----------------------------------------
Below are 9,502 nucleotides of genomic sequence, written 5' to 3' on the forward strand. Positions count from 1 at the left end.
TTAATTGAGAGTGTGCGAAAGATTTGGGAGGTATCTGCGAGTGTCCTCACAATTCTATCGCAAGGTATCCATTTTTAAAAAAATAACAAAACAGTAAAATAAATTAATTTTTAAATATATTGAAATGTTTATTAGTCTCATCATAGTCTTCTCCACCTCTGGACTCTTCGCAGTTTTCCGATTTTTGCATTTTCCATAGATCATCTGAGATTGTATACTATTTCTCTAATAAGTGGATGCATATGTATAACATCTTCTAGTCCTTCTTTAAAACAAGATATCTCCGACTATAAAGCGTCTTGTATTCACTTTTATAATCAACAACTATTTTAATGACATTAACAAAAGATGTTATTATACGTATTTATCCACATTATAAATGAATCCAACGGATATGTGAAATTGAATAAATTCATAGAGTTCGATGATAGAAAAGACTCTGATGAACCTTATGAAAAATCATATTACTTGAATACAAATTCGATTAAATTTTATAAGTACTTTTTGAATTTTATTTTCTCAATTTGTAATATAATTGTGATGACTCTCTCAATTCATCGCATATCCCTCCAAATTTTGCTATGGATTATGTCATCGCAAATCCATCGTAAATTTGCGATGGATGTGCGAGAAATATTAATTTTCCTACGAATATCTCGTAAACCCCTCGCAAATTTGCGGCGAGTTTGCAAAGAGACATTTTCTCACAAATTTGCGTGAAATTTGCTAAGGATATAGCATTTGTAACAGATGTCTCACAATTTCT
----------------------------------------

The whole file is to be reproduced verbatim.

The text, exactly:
Below are 9,502 nucleotides of genomic sequence, written 5' to 3' on the forward strand. Positions count from 1 at the left end.
TTAATTGAGAGTGTGCGAAAGATTTGGGAGGTATCTGCGAGTGTCCTCACAATTCTATCGCAAGGTATCCATTTTTAAAAAAATAACAAAACAGTAAAATAAATTAATTTTTAAATATATTGAAATGTTTATTAGTCTCATCATAGTCTTCTCCACCTCTGGACTCTTCGCAGTTTTCCGATTTTTGCATTTTCCATAGATCATCTGAGATTGTATACTATTTCTCTAATAAGTGGATGCATATGTATAACATCTTCTAGTCCTTCTTTAAAACAAGATATCTCCGACTATAAAGCGTCTTGTATTCACTTTTATAATCAACAACTATTTTAATGACATTAACAAAAGATGTTATTATACGTATTTATCCACATTATAAATGAATCCAACGGATATGTGAAATTGAATAAATTCATAGAGTTCGATGATAGAAAAGACTCTGATGAACCTTATGAAAAATCATATTACTTGAATACAAATTCGATTAAATTTTATAAGTACTTTTTGAATTTTATTTTCTCAATTTGTAATATAATTGTGATGACTCTCTCAATTCATCGCATATCCCTCCAAATTTTGCTATGGATTATGTCATCGCAAATCCATCGTAAATTTGCGATGGATGTGCGAGAAATATTAATTTTCCTACGAATATCTCGTAAACCCCTCGCAAATTTGCGGCGAGTTTGCAAAGAGACATTTTCTCACAAATTTGCGTGAAATTTGCTAAGGATATAGCATTTGTAACAGATGTCTCACAATTTCT